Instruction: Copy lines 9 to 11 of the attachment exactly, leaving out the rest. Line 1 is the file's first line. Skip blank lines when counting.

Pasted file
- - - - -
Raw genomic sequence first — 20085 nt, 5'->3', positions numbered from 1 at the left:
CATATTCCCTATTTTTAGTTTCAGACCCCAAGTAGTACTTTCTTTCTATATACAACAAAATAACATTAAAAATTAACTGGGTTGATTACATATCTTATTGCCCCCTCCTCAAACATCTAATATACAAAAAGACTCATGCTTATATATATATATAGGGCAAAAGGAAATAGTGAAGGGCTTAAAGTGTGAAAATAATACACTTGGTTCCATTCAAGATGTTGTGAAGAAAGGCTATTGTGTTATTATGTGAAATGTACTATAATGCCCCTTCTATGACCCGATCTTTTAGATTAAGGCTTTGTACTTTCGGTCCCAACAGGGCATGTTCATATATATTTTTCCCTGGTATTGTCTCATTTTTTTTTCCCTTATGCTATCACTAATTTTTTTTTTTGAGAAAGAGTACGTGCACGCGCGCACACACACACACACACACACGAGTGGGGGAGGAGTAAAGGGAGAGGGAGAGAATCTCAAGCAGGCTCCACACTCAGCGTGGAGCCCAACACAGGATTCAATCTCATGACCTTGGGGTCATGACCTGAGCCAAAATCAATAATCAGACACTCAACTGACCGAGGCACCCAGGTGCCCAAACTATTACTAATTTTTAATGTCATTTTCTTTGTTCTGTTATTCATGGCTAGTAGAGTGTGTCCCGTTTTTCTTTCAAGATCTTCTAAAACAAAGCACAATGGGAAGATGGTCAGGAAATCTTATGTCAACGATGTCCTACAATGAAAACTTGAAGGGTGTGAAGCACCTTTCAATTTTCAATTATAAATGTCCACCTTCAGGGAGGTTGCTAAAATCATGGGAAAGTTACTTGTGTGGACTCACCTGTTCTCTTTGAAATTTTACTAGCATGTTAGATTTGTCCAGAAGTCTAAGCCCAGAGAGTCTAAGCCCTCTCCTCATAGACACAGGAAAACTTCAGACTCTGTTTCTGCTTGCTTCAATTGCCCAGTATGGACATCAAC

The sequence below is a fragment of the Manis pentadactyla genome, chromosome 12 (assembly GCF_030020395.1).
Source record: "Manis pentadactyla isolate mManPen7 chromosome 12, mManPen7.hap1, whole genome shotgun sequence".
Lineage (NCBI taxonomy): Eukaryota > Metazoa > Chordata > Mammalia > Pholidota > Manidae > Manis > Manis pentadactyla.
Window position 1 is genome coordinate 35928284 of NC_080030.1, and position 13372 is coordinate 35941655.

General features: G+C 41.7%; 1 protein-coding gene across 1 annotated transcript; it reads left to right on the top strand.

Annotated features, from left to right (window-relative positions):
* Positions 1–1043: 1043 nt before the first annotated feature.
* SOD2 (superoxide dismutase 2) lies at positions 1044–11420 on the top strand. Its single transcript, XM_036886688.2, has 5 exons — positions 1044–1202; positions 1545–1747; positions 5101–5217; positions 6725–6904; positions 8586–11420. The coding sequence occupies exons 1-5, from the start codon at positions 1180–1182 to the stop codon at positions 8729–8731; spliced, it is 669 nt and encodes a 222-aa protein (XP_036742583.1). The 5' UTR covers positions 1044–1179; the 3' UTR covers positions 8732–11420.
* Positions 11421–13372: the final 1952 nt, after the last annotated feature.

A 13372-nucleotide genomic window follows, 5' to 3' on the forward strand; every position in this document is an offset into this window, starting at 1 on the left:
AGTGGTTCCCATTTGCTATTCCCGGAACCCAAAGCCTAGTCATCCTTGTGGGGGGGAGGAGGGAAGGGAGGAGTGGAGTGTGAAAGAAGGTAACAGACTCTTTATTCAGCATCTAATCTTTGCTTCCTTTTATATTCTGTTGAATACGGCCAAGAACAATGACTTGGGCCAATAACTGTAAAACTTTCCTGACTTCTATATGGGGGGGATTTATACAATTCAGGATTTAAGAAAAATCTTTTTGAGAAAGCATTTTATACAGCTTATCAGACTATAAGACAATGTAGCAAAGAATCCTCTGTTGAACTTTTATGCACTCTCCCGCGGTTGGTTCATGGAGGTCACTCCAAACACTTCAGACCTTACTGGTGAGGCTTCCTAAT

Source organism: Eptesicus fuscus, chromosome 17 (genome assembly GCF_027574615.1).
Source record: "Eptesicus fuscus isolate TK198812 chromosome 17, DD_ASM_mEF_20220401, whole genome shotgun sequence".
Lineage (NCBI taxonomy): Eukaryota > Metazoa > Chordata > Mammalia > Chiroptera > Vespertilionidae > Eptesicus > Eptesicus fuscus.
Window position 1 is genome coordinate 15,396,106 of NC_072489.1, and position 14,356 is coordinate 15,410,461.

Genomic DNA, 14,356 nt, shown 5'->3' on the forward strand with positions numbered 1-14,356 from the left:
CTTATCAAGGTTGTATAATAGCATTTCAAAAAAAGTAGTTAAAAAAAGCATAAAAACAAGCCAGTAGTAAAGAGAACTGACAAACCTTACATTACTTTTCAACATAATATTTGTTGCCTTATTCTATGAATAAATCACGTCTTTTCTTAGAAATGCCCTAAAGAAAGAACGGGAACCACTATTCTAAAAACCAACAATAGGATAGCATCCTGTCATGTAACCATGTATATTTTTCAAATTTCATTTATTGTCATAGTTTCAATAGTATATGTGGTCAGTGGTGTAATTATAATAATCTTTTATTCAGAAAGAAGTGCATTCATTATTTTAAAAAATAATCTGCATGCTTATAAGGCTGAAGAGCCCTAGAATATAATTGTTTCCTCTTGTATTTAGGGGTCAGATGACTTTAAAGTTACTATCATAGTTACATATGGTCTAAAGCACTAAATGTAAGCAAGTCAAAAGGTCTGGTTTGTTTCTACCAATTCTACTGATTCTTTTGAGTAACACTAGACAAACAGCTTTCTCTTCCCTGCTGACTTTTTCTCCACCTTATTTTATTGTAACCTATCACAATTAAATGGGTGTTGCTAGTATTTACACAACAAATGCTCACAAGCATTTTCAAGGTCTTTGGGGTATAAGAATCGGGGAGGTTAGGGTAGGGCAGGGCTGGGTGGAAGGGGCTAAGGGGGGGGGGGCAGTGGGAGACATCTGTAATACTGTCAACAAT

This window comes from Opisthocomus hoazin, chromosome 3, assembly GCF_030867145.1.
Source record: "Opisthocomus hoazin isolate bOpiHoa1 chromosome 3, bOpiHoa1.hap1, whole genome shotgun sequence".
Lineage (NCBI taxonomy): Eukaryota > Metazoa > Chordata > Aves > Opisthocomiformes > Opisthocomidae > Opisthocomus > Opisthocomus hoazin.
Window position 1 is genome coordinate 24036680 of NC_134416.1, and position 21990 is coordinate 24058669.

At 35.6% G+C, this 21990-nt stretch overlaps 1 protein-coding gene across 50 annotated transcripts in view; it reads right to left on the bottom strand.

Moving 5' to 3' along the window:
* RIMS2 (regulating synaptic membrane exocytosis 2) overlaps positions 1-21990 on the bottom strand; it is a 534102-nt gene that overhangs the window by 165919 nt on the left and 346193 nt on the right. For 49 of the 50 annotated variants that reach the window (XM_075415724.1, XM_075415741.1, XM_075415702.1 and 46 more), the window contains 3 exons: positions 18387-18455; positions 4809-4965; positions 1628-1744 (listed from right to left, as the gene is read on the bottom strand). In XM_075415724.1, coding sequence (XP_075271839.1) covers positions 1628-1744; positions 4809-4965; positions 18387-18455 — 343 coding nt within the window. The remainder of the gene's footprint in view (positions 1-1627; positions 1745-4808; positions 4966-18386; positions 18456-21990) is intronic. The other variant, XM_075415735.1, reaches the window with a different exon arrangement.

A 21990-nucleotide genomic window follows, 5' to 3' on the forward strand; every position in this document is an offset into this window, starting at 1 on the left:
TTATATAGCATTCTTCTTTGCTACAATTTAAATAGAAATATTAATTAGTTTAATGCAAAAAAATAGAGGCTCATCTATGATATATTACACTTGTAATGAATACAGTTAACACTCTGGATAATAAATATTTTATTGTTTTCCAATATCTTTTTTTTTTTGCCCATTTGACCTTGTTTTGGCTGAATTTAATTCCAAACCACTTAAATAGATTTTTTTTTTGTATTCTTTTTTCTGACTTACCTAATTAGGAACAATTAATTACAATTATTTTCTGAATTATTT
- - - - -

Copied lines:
* Positions 1–1043: 1043 nt before the first annotated feature.
* SOD2 (superoxide dismutase 2) lies at positions 1044–11420 on the top strand. Its single transcript, XM_036886688.2, has 5 exons — positions 1044–1202; positions 1545–1747; positions 5101–5217; positions 6725–6904; positions 8586–11420. The coding sequence occupies exons 1-5, from the start codon at positions 1180–1182 to the stop codon at positions 8729–8731; spliced, it is 669 nt and encodes a 222-aa protein (XP_036742583.1). The 5' UTR covers positions 1044–1179; the 3' UTR covers positions 8732–11420.
* Positions 11421–13372: the final 1952 nt, after the last annotated feature.